Government transparency and national security

transparencyWhere is the line drawn between government information being made public and the need for secrecy in the interest of national security? On one hand there is information that might pose a threat to U.S. citizens if it were obtained by some entity intent on harming America, but on the other hand there is the need for free flowing information between the people and the representatives they elect. One of the biggest issues America faces is the belief that the government is separate from the people. We see this in every aspect of politics from the campaigns to the carrying out of official business. The president is an elected representative, not a CEO or boss. Congress is not upper management, they are a collective representation of the voice of the people. They should be. What information, then, should be considered secret in the interest of national security?

Recent discussion over use of surveillance drones and military strikes with drones has spurred my interest in this topic. I recognize the need for military secrecy on the battlefield, but beyond that I question the need for so much secrecy. President Obama has made lip service to creating the most transparent administration in history. Is this happening? Do you feel informed? Do late night votes or “over the weekend” votes on bills in the House and Senate fill you with well-informed confidence? Do all out divided by party battles over the economy and health care make you feel that you are accurately represented in congress? Do you know what is in the USA Patriot Act or the National Defense Authorization Act?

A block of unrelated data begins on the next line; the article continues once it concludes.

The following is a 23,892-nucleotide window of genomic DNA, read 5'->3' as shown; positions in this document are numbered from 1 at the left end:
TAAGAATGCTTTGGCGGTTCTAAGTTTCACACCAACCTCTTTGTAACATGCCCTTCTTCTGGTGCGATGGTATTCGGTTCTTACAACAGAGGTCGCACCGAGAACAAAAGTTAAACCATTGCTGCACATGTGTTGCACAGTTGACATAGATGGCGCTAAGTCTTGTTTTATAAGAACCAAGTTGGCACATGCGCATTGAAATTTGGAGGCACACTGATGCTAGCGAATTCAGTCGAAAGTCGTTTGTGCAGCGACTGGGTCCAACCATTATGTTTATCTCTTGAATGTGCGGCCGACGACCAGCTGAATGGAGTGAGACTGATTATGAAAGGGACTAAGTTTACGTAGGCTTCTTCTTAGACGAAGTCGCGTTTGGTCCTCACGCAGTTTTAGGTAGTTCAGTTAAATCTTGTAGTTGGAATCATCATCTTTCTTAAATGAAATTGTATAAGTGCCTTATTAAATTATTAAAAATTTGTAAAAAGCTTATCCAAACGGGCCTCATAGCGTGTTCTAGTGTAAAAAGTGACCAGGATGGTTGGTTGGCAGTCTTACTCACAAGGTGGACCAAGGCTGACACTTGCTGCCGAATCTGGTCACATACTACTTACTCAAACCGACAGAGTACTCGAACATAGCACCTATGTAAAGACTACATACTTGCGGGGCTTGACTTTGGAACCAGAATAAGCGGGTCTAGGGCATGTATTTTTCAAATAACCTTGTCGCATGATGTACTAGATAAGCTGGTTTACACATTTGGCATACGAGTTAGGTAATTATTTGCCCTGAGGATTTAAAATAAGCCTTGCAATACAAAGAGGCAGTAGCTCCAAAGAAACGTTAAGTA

In a government by the people, of the people and for the people there should never be a feeling of such distrust and suspicion between the people and the elected representatives. Thanks to partisan politics we are all so divided by bias and group-think bred allegiance to a way of thinking that we have embraced a terrible “us and them” mentality. A house divided against itself shall not stand (Matt. 12:25). The United States government was intended to be of the same house as the citizenry at large, it shouldn’t be a separate entity. Unfortunately it is a separate entity. When men and women become career politicians and hold office for 20 or more years they have separated themselves from the general population and have become part of the bureaucratic ruling entity. If this entity begins keeping secrets from its housemates, i.e. the public, then the house is in danger of falling.

Outside of military action I can’t think of what other information needs to be held so secretive. If our national focus was on building our nation rather than lining the pockets of the few (politicians, special interest groups and other dishonest, greedy individuals) there wouldn’t be situations where secrecy was needed. Or perhaps I’m just blind to what issues really exist that present danger to us. If our country is behaving appropriately and in accordance with law then what have we to hide?

Seriously though, if I’m missing something about transparency and national security, please let me know, leave a comment.

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About paulbrodie

I am a writer and a musician. My education is in psychology with emphasis in industrial/organizational psychology. My work experience has been primarily with electronic document management. Academically and intellectually I am interested in criminology and sociology. I am married to my favorite person in the world and we have one daughter.
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